By Arunima Banerjee
(Reuters) – General Electric Co <GE.N> put off publication of its third-quarter results by almost a week on Friday to allow new Chief Executive Officer Larry Culp to complete business reviews and site visits.
Culp took over earlier this month from John Flannery, who was ousted after a year in charge at one of the United States’ oldest industrial companies, which has been shedding businesses and reorganizing as it stock price continues to drop.
The energy, health and transportation conglomerate has already said it would fall short of its forecast for free cash flow and earnings per share for 2018 due to weakness in its power business.
On Friday, a note from JPMorgan analyst Stephen Tusa argued that the company did not have enough assets and cash flow to pay down liabilities and would struggle to sell off further businesses under current financial conditions.
“We still see structural concerns in the key Power markets, minimal margin for error on leverage, and numerous tail liabilities,” Tusa wrote.
Shares in the company fell about half a percent to $12.65 in volatile morning trade on Friday.
GE, which will now report quarterly results on Oct. 30, said Culp would share his “initial observations” on the company and would provide more details early next year. (https://bit.ly/2RL2PF5)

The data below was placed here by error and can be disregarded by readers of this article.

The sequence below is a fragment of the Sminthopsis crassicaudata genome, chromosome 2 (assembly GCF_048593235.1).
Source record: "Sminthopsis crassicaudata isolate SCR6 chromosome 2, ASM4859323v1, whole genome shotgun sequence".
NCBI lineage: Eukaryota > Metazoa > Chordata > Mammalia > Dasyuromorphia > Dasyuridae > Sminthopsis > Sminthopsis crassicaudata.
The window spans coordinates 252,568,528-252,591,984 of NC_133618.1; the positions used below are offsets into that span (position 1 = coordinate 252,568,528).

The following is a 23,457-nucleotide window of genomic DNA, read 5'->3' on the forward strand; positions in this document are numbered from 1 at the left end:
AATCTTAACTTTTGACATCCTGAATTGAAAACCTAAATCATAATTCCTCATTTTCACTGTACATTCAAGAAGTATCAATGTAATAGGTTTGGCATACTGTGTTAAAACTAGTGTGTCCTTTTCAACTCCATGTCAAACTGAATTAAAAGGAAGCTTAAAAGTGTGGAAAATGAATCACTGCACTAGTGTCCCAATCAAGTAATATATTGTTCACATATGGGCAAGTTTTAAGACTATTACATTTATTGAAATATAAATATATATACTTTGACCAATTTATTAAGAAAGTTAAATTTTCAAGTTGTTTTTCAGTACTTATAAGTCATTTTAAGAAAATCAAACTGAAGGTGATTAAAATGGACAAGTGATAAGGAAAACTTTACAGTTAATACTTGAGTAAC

Shares in GE have more than halved since Flannery, a three-decade veteran at the company, became CEO in August of last year, replacing Jeff Immelt, who had led GE since 2001.
With a market capitalization below $109 billion as of Friday, the company is worth around a fifth of its peak value a generation ago.
Falling profits at the power business last year forced GE to slash its overall profit outlook and cut its dividend for only the second time since the Great Depression.
The power division’s outlook appeared to worsen last month when GE said several power plants equipped with its newest turbines had to be shut down because of a part failure.
Taking over from Flannery, Culp said earlier this month that he would tackle the company’s problems aggressively.
“We will move with urgency … We have a lot of work ahead of us to unlock the value of GE,” he said in a statement.
(Reporting by Arunima Banerjee in Bengaluru; Editing by Shounak Dasgupta and Patrick Graham)